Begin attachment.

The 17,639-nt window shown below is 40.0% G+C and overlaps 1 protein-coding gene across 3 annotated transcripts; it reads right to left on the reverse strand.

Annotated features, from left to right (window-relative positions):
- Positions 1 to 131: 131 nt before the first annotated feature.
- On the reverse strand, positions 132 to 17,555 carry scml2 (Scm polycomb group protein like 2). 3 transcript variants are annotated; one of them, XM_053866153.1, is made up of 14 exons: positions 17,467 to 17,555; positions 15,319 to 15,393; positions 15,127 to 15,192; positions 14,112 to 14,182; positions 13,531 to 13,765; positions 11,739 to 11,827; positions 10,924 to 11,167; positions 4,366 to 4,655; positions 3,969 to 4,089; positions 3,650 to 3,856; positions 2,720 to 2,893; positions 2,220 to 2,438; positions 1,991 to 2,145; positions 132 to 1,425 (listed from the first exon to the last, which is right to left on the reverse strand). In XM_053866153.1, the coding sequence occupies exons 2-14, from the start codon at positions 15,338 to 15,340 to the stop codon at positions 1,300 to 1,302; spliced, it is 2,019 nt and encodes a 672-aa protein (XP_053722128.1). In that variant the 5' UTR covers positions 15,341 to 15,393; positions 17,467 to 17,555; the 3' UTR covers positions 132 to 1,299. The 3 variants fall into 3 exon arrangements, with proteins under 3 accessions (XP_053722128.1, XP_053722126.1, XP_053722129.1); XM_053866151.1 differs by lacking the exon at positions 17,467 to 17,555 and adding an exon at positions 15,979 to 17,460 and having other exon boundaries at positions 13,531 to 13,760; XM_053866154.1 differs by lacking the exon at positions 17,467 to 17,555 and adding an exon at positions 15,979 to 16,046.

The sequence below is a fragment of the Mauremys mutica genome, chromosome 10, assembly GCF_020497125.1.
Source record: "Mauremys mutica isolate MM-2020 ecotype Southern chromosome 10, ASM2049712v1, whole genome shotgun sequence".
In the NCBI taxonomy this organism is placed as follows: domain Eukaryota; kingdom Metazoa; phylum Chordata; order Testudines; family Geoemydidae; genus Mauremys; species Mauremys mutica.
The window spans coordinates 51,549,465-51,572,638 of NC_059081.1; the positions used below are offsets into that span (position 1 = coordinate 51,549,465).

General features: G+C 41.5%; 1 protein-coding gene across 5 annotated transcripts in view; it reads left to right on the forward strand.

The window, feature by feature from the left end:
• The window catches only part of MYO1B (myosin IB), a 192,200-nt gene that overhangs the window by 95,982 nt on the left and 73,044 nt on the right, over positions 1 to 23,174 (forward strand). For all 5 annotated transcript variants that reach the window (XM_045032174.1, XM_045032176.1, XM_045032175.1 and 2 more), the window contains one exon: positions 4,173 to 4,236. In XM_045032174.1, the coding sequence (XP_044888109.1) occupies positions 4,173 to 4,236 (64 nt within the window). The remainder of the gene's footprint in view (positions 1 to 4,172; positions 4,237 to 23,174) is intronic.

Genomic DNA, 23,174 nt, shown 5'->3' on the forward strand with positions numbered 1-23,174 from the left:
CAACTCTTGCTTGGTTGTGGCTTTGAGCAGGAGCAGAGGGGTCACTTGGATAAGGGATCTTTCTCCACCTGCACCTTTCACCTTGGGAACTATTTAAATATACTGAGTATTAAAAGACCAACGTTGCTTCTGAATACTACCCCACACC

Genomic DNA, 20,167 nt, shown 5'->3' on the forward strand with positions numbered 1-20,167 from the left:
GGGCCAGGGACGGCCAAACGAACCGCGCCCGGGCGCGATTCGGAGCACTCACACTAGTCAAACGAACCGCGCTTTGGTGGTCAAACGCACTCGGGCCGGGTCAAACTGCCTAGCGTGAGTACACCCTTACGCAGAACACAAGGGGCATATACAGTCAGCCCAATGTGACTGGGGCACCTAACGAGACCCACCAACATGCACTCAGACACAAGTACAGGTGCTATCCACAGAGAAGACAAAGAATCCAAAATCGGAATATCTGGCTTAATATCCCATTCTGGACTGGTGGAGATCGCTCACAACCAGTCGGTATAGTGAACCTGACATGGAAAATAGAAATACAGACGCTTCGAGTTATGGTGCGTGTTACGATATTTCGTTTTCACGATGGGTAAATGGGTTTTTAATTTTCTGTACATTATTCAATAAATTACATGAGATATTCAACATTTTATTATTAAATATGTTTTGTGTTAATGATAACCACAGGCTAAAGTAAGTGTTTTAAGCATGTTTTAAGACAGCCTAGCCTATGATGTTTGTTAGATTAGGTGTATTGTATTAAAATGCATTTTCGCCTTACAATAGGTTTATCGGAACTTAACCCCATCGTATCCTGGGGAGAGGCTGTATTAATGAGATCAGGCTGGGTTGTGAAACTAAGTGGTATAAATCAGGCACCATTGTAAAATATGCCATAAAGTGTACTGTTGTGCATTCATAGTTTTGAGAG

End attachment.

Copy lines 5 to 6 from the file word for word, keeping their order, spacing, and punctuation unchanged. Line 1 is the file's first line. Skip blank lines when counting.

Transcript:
The sequence below is a fragment of the Mauremys mutica genome, chromosome 10, assembly GCF_020497125.1.
Source record: "Mauremys mutica isolate MM-2020 ecotype Southern chromosome 10, ASM2049712v1, whole genome shotgun sequence".